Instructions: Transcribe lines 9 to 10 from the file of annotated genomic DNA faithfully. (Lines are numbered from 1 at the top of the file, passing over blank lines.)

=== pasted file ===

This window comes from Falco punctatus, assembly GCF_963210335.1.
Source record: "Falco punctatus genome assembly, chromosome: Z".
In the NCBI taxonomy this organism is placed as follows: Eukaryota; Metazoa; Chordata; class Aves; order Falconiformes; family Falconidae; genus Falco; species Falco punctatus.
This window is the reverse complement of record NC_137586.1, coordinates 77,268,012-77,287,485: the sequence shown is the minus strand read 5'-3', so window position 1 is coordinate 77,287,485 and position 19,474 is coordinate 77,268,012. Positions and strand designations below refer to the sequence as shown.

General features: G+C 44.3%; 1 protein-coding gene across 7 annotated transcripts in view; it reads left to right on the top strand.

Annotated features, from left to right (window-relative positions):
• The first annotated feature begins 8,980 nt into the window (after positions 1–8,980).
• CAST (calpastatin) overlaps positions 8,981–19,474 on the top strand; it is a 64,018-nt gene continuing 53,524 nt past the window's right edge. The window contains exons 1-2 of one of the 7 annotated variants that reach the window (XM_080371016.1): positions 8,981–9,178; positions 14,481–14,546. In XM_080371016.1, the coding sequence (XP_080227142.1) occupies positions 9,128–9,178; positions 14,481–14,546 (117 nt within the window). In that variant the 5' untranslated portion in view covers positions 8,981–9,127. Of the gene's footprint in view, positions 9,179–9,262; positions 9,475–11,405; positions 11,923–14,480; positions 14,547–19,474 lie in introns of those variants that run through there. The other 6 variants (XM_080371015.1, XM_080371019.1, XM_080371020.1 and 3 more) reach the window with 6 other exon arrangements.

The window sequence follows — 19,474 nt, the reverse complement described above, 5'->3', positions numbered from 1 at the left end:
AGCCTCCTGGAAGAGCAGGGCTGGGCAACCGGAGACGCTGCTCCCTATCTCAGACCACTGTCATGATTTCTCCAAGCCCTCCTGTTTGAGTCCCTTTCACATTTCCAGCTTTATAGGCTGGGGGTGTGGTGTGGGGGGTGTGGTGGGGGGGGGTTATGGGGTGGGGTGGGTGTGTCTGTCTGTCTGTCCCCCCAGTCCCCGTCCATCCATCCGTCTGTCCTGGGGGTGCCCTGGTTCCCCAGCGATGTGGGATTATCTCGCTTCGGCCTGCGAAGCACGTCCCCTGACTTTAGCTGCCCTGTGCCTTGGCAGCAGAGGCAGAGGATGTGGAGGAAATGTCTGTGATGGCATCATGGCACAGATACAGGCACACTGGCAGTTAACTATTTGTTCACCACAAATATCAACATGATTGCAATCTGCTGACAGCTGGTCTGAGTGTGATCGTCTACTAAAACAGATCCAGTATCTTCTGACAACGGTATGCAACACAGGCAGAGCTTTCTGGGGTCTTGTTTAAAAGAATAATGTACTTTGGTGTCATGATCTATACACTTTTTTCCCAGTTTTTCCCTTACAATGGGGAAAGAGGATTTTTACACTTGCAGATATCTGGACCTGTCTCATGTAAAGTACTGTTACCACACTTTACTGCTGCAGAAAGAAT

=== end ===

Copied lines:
The window sequence follows — 19,474 nt, the reverse complement described above, 5'->3', positions numbered from 1 at the left end:
AGCCTCCTGGAAGAGCAGGGCTGGGCAACCGGAGACGCTGCTCCCTATCTCAGACCACTGTCATGATTTCTCCAAGCCCTCCTGTTTGAGTCCCTTTCACATTTCCAGCTTTATAGGCTGGGGGTGTGGTGTGGGGGGTGTGGTGGGGGGGGGTTATGGGGTGGGGTGGGTGTGTCTGTCTGTCTGTCCCCCCAGTCCCCGTCCATCCATCCGTCTGTCCTGGGGGTGCCCTGGTTCCCCAGCGATGTGGGATTATCTCGCTTCGGCCTGCGAAGCACGTCCCCTGACTTTAGCTGCCCTGTGCCTTGGCAGCAGAGGCAGAGGATGTGGAGGAAATGTCTGTGATGGCATCATGGCACAGATACAGGCACACTGGCAGTTAACTATTTGTTCACCACAAATATCAACATGATTGCAATCTGCTGACAGCTGGTCTGAGTGTGATCGTCTACTAAAACAGATCCAGTATCTTCTGACAACGGTATGCAACACAGGCAGAGCTTTCTGGGGTCTTGTTTAAAAGAATAATGTACTTTGGTGTCATGATCTATACACTTTTTTCCCAGTTTTTCCCTTACAATGGGGAAAGAGGATTTTTACACTTGCAGATATCTGGACCTGTCTCATGTAAAGTACTGTTACCACACTTTACTGCTGCAGAAAGAAT